9 types of misleading information

This article is part of Fake news

Misleading information is information that doesn’t entirely correspond to the truth. The omissions or falsehoods often have a specific purpose, although this isn’t always the case. Depending on their nature and purpose, we distinguish various types of misleading information.

Fake news

The term fake news is often used as an umbrella term for any kind of misleading information, but in fact fake news is only one of many types. When we refer to fake news, we specifically mean made-up stories or deepfakes created in order to mislead people for political or commercial reasons.


Propaganda is information intended to sway the public opinion and to get people to act in a certain way. Often this involves propagating half-truths or straight-up lies. Propaganda is often associated with authoritarian regimes, but they certainly aren’t propaganda’s only purveyors.

Conspiracy theories

Conspiracy theories are theories that try to explain major events by blaming them on (fictional) conspiracies. There are many such conspiracy theories about the origins of the coronavirus. Conspiracy theories are often not completely off the wall: they tend to be fairly well-reasoned, just based on incorrect assumptions. They are usually presented as the one and only truth. 

Bad journalism

Bad journalism is also a type of misleading information. Journalists can be negligent when (double-)checking their sources, or draw the wrong conclusions from scientific studies. Although the reporting is not intentionally misleading in this case, the effect is still that end users receive the wrong information.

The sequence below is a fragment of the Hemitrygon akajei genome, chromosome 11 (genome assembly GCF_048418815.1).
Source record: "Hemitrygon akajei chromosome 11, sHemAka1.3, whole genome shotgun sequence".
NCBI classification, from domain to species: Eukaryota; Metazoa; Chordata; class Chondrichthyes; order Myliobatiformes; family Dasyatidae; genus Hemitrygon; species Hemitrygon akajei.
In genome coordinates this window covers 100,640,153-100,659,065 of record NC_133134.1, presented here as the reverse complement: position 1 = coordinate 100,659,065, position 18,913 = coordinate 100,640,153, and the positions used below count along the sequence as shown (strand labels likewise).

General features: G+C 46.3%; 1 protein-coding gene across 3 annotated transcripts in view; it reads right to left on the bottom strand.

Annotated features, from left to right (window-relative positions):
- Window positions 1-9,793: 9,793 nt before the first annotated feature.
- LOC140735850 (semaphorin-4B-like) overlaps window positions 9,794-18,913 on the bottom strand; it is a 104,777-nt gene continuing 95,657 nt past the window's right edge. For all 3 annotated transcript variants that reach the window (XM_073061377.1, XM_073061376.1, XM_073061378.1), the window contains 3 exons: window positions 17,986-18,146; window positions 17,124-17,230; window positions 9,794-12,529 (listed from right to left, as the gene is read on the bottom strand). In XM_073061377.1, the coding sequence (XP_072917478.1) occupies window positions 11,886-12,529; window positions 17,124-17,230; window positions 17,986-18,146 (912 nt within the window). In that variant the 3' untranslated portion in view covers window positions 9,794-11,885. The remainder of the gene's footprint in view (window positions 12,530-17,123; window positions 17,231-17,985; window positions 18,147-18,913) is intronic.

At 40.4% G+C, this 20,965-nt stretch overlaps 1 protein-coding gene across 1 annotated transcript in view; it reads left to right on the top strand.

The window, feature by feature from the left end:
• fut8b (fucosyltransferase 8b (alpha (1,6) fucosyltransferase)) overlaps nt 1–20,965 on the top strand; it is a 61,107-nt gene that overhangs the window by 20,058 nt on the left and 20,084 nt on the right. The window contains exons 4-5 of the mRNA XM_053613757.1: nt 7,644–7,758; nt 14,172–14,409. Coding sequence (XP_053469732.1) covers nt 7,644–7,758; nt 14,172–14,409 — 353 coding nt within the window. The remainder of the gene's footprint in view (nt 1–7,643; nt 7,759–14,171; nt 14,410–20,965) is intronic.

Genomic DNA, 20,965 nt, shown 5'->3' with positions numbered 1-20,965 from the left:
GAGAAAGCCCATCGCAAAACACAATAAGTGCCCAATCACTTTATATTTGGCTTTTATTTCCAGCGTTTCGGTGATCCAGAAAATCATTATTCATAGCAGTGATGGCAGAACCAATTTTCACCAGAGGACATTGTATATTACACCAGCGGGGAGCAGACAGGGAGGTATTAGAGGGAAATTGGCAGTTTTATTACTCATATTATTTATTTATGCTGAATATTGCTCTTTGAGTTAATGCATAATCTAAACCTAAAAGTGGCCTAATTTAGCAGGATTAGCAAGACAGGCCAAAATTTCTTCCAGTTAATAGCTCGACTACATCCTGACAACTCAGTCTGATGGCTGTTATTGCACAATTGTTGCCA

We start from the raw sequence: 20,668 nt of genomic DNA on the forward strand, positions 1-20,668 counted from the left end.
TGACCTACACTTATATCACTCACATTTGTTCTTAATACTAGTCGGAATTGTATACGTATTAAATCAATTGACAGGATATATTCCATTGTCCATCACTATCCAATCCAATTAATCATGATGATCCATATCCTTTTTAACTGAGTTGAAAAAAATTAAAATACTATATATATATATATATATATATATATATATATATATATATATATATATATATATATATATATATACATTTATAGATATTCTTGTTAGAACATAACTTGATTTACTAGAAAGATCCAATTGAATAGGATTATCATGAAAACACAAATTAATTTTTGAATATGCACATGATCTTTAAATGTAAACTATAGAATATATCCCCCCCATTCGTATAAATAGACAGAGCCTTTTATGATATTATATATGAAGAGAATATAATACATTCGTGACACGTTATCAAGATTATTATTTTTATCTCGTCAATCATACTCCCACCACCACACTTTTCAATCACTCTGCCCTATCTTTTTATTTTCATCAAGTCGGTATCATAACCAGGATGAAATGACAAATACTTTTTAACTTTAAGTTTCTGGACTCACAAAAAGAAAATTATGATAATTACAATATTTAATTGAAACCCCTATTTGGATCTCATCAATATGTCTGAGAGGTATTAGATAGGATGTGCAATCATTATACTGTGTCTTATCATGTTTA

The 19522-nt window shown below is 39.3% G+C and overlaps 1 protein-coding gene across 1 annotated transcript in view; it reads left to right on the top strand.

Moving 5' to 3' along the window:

Hate speech

Hate speech encompasses any statements or images that attack a person based on features such as ethnicity, religion, sexual orientation, gender etc. The purpose of the messenger is literally to incite hatred against the target. This can also involve telling lies or taking events out of context in order to ‘prove’ a point.


Framing is a persuasion technique in which specific words and images are selected in order to frame a message in a certain way. All other context is usually omitted. Those who engage in framing literally build a frame around the point they want to get across. That way, the receiver of the message can look no further than the frame and receives a one-sided image of the truth.


Satire is a specific type of humour used to comment on developments in society. Satire takes real events as its basis, but it humorously exaggerates or subverts them. Famous examples of satirical websites include www.raaskalderij.be and www.speld.nl. There is nothing inherently wrong about satire, but those who fail to pick up on the humorous intent might take the satirical message as true.


A meme is an image or animation used and spread by internet users, usually on social media, that includes a few words or phrases. A meme responds to current events and cultural phenomena and has humorous intent. Like satire, a meme can be misleading to those who miss the humorous intent of the message.


Phishing is a type of scam where criminals try to obtain your bank details. Phishers will often pretend to contact you in the name of an official organisation, like a bank or the government, via email, telephone or text message. For example, they might pretend you are entitled to financial compensation and ask you to enter your details on a fraudulent website - that might look real and trustworthy at first sight.

What are trolls?

Sharing intentionally misleading information is rarely done by people under their real names. They sometimes use trolls for this purpose: fake accounts on social media with made-up names and pictures. 

Published on 19 October 2023